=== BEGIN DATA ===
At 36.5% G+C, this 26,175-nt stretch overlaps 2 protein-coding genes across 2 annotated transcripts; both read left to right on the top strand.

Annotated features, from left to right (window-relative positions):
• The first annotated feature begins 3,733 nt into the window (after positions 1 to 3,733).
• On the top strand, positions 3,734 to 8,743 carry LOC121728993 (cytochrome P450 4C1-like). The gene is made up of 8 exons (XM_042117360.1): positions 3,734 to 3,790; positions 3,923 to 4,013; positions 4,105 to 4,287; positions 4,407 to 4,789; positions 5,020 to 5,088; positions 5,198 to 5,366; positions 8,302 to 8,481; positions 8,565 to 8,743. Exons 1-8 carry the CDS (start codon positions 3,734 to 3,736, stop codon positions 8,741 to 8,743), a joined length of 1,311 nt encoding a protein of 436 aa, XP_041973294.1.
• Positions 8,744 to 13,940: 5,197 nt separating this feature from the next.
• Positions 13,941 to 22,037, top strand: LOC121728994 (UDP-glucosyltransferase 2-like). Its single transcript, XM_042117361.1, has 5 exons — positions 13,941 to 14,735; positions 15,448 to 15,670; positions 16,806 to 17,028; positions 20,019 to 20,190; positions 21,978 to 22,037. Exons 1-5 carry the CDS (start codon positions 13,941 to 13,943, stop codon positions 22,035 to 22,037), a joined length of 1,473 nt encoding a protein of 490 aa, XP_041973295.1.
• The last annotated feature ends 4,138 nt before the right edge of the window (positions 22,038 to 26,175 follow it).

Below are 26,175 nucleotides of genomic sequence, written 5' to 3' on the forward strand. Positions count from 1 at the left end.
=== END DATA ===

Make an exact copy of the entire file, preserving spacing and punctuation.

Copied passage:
At 36.5% G+C, this 26,175-nt stretch overlaps 2 protein-coding genes across 2 annotated transcripts; both read left to right on the top strand.

Annotated features, from left to right (window-relative positions):
• The first annotated feature begins 3,733 nt into the window (after positions 1 to 3,733).
• On the top strand, positions 3,734 to 8,743 carry LOC121728993 (cytochrome P450 4C1-like). The gene is made up of 8 exons (XM_042117360.1): positions 3,734 to 3,790; positions 3,923 to 4,013; positions 4,105 to 4,287; positions 4,407 to 4,789; positions 5,020 to 5,088; positions 5,198 to 5,366; positions 8,302 to 8,481; positions 8,565 to 8,743. Exons 1-8 carry the CDS (start codon positions 3,734 to 3,736, stop codon positions 8,741 to 8,743), a joined length of 1,311 nt encoding a protein of 436 aa, XP_041973294.1.
• Positions 8,744 to 13,940: 5,197 nt separating this feature from the next.
• Positions 13,941 to 22,037, top strand: LOC121728994 (UDP-glucosyltransferase 2-like). Its single transcript, XM_042117361.1, has 5 exons — positions 13,941 to 14,735; positions 15,448 to 15,670; positions 16,806 to 17,028; positions 20,019 to 20,190; positions 21,978 to 22,037. Exons 1-5 carry the CDS (start codon positions 13,941 to 13,943, stop codon positions 22,035 to 22,037), a joined length of 1,473 nt encoding a protein of 490 aa, XP_041973295.1.
• The last annotated feature ends 4,138 nt before the right edge of the window (positions 22,038 to 26,175 follow it).

Below are 26,175 nucleotides of genomic sequence, written 5' to 3' on the forward strand. Positions count from 1 at the left end.